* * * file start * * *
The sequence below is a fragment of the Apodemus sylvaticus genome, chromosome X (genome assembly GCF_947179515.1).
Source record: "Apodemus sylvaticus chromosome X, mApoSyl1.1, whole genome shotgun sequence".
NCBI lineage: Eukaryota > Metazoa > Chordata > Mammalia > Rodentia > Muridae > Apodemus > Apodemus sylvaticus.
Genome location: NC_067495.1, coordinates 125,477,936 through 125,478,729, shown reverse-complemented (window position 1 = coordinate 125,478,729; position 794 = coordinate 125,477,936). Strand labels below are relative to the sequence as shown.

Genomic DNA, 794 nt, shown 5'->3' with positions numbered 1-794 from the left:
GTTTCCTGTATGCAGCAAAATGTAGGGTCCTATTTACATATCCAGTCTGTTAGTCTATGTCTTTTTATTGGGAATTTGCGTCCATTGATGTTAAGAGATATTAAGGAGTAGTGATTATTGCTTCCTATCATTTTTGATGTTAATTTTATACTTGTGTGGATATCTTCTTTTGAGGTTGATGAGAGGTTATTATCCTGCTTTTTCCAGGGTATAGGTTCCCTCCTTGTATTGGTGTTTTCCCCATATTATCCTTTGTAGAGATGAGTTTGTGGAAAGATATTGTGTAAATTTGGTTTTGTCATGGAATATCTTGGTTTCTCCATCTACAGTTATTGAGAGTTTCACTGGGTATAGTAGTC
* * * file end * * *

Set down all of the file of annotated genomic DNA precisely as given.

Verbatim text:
The sequence below is a fragment of the Apodemus sylvaticus genome, chromosome X (genome assembly GCF_947179515.1).
Source record: "Apodemus sylvaticus chromosome X, mApoSyl1.1, whole genome shotgun sequence".
NCBI lineage: Eukaryota > Metazoa > Chordata > Mammalia > Rodentia > Muridae > Apodemus > Apodemus sylvaticus.
Genome location: NC_067495.1, coordinates 125,477,936 through 125,478,729, shown reverse-complemented (window position 1 = coordinate 125,478,729; position 794 = coordinate 125,477,936). Strand labels below are relative to the sequence as shown.

Genomic DNA, 794 nt, shown 5'->3' with positions numbered 1-794 from the left:
GTTTCCTGTATGCAGCAAAATGTAGGGTCCTATTTACATATCCAGTCTGTTAGTCTATGTCTTTTTATTGGGAATTTGCGTCCATTGATGTTAAGAGATATTAAGGAGTAGTGATTATTGCTTCCTATCATTTTTGATGTTAATTTTATACTTGTGTGGATATCTTCTTTTGAGGTTGATGAGAGGTTATTATCCTGCTTTTTCCAGGGTATAGGTTCCCTCCTTGTATTGGTGTTTTCCCCATATTATCCTTTGTAGAGATGAGTTTGTGGAAAGATATTGTGTAAATTTGGTTTTGTCATGGAATATCTTGGTTTCTCCATCTACAGTTATTGAGAGTTTCACTGGGTATAGTAGTC